1969 “She’s a girl; she doesn’t need an education,” Mom sneered, swatting a hand through the air. “She’ll get married and have kids.”
Dad didn’t agree. In his opinion. I should go to high school. He was about to come up with yet another argument, when Mom cut him off.
“She’s not the sharpest knife in the drawer, Albert. She won’t be able to cope. She hates school. Why put her through another six years?”
“Well, then maybe an art academy,” Dad reasoned. “She’s pretty good at drawing. Let her develop by doing something creative.”
“I don’t know, Albert.” Mom shook her head in doubt. “If we were talking about a boy, I’d say fine, let him go to an academy instead of a high school, but we’re talking about a girl—a girl who will meet a boy, fall in love, get married, and start a family. She’ll be a housewife like me. So why does she need a fancy education? I say let her stay in the school she’s been in for the past six years; let her enter the special program where she’ll learn to cook and sew. That will be all the education she’ll ever need.” “Luc went to high school,” Dad remarked.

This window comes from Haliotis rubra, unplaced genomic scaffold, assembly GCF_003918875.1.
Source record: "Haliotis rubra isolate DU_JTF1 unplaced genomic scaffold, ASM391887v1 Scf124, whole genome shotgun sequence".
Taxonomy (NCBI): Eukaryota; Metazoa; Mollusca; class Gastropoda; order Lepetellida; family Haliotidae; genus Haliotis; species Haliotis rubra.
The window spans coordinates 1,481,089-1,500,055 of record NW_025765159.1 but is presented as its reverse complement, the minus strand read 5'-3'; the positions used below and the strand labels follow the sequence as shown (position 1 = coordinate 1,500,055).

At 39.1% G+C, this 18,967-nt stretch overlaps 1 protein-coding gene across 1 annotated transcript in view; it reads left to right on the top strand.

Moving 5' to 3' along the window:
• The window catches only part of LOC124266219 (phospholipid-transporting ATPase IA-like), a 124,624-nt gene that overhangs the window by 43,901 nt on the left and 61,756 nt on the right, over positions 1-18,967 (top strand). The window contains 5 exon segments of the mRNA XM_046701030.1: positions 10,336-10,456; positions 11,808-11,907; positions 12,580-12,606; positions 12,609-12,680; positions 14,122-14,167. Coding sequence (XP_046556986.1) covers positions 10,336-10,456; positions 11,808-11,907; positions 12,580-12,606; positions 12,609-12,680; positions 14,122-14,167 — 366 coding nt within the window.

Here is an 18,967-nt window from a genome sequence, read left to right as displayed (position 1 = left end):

“Luc is a boy; he’s smart and he’s got a great future ahead of him. Did you know he wants to become a math professor?”
I was hunched over the dining room table with my back to the fireplace, glancing from my mom to my dad as they argued about me. I wished they would stop and give me a say in the matter. I would tell them that I hated school, hated it with a passion. The teacher liked nothing better than to put me on the spot with questions I couldn’t answer and my classmates took pleasure in my humiliation. Every time the teacher called me to the front of the class, I could hear the whispers behind my back.
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